Input Lag And Battery Life
Any time you use a device with a touchscreen, input lag becomes a measurement to which you want to pay attention.
It's difficult to quantify input lag, though. In our tablet reviews, we use a 1000 FPS high-speed camera to measure the time it takes between touching the screen and it reflecting the action. But that only captures the delay of one tap. In the real world, though, second and third inputs often take longer to register.
So, now, we're measuring input lag over successive taps. Frankly, this is probably most pertinent to typing on a tablet's on-screen keyboard. However, it's a good worst-case exercise here as well.
A "bad phone" would demonstrate higher input lag over successive taps. Clearly, that's not what we see here. Despite the fact that Nokia positions the Lumia 710 as a budget-oriented smartphone, we're impressed with its responsiveness.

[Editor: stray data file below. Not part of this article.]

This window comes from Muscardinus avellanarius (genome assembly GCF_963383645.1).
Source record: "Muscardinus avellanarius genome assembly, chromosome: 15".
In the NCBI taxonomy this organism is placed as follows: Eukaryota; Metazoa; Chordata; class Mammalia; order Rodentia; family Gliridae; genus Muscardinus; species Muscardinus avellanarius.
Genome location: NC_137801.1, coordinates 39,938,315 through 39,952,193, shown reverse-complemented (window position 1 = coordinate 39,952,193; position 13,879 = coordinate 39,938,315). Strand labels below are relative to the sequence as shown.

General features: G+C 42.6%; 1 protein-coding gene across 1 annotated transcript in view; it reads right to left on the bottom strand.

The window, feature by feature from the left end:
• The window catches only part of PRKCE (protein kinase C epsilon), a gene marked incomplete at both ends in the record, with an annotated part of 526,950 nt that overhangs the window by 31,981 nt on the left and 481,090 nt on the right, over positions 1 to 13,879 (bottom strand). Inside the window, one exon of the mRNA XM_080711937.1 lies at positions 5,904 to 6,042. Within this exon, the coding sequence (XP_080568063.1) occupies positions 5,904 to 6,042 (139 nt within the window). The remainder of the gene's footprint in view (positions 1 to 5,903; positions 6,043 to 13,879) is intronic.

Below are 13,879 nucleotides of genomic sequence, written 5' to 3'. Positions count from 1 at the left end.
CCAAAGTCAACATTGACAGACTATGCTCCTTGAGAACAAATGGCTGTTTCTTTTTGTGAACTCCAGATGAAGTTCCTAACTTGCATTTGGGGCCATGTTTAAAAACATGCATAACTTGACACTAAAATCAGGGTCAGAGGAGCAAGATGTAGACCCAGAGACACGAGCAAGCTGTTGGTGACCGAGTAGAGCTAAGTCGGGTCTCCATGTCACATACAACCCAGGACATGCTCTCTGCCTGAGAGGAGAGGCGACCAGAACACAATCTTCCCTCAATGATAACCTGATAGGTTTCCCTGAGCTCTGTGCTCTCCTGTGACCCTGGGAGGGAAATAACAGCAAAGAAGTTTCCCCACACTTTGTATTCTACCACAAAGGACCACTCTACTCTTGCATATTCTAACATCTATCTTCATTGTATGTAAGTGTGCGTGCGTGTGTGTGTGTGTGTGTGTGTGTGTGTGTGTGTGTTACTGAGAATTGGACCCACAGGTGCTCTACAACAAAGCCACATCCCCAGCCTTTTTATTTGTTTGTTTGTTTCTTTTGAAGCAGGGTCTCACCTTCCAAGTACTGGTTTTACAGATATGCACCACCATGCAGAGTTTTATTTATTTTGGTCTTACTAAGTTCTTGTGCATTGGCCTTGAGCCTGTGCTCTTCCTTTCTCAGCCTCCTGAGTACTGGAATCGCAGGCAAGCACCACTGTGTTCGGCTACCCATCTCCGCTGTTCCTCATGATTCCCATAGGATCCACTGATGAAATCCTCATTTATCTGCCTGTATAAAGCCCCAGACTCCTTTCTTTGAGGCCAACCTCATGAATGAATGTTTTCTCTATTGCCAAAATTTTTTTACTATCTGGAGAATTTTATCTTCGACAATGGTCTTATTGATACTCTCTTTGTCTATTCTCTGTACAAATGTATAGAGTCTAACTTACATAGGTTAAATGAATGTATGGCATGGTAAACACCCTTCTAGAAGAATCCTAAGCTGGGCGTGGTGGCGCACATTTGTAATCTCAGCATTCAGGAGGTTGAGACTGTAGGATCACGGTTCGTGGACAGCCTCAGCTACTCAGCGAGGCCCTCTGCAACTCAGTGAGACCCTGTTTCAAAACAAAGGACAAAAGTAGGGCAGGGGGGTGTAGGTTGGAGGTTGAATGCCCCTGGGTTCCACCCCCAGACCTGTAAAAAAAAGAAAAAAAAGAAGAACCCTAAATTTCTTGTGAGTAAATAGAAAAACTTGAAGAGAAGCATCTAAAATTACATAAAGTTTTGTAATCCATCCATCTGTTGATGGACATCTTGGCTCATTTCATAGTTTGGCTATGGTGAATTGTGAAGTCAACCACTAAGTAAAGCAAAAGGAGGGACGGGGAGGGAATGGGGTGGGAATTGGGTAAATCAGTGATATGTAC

The only caveat is that lag does increase when CPU utilization is already high. For example, it exceeds 300 ms if you try to scroll when the ESPN app first starts up. We're curious to see if the Lumia 800 exhibits different behavior. Though its internals are very much similar, it's possible that the AMOLED screen could yield dissimilar results.
Our cellular battery life test is pretty straightforward. We record two sides of an actual conversation, call a POTS line, and play each unique side back through the phones in 90 second intervals until the mobile device runs out of juice.
Although the Lumia 710 ranks behind the iPhone 4S and Galaxy S2, the result isn't bad for continuous talk time. Nokia's official specs put the phone's standby time at 400 hours.
We're still undecided as to how we want to measure battery life during Web browsing. Should our benchmark involve rendering a graphics-heavy website like cnn.com? What about something text-heavy, such as Wikipedia? Should we play MP3s in the background? Sound off in our comments section and let us know what you'd like to see.